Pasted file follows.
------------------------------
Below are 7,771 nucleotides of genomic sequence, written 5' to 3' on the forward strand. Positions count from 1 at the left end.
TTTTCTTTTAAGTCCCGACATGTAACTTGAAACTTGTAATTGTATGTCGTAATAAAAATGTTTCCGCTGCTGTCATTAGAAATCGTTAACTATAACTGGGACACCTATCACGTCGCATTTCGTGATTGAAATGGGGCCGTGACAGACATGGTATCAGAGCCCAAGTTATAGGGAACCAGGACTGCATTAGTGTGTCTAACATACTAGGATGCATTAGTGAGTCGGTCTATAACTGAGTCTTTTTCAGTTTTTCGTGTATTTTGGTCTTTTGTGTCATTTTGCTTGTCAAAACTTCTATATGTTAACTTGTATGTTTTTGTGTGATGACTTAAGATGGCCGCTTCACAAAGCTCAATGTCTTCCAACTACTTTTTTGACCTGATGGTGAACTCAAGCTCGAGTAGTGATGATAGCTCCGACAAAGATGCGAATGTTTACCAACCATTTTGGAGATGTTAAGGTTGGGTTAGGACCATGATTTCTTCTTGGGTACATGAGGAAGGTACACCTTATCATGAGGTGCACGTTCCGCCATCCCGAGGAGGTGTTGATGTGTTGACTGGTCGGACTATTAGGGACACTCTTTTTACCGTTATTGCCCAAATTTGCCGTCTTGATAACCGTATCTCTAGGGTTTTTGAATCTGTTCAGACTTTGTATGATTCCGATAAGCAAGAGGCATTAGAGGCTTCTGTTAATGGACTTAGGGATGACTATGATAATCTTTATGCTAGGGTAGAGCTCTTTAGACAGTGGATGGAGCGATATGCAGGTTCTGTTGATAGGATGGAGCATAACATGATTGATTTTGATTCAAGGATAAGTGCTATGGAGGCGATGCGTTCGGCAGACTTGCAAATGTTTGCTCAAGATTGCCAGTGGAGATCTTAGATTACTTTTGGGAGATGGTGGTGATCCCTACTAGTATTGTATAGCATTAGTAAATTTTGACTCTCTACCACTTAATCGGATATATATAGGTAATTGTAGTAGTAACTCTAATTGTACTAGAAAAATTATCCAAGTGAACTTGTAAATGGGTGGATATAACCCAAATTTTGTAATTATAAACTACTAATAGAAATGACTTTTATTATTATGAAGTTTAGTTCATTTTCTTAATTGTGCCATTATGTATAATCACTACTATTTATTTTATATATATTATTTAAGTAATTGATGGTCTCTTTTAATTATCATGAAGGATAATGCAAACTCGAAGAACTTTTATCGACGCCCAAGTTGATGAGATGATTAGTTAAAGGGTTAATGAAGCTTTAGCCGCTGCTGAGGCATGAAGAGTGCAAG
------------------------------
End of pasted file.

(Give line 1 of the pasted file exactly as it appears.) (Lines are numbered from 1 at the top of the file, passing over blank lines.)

Below are 7,771 nucleotides of genomic sequence, written 5' to 3' on the forward strand. Positions count from 1 at the left end.